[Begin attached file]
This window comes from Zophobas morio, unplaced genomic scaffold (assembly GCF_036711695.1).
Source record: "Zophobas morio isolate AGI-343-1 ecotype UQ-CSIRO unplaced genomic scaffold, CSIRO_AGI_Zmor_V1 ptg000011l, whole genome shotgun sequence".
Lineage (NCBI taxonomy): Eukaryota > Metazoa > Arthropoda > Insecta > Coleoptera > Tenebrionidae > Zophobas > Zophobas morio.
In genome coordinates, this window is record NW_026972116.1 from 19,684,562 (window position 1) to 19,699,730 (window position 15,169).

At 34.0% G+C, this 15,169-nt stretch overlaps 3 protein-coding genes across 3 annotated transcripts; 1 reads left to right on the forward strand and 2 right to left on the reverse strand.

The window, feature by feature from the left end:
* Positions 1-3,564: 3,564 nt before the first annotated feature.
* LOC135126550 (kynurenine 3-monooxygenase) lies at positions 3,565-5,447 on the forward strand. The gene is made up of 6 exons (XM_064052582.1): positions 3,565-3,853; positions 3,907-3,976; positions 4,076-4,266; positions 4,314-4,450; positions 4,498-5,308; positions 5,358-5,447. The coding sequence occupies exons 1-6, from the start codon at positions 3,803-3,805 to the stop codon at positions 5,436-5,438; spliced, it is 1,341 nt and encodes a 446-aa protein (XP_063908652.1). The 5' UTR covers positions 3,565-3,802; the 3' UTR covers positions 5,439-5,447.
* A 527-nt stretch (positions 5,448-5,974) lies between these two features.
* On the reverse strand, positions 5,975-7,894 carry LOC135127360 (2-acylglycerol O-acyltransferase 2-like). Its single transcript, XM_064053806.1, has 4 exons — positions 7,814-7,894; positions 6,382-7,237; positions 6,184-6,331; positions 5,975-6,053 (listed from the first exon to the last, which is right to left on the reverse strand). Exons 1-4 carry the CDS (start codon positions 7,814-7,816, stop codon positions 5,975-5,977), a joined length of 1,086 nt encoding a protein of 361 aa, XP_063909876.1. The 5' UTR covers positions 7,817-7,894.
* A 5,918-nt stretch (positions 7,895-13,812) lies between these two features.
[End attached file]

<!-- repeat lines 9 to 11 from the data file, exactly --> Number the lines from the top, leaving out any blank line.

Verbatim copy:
* A 527-nt stretch (positions 5,448-5,974) lies between these two features.
* On the reverse strand, positions 5,975-7,894 carry LOC135127360 (2-acylglycerol O-acyltransferase 2-like). Its single transcript, XM_064053806.1, has 4 exons — positions 7,814-7,894; positions 6,382-7,237; positions 6,184-6,331; positions 5,975-6,053 (listed from the first exon to the last, which is right to left on the reverse strand). Exons 1-4 carry the CDS (start codon positions 7,814-7,816, stop codon positions 5,975-5,977), a joined length of 1,086 nt encoding a protein of 361 aa, XP_063909876.1. The 5' UTR covers positions 7,817-7,894.
* A 5,918-nt stretch (positions 7,895-13,812) lies between these two features.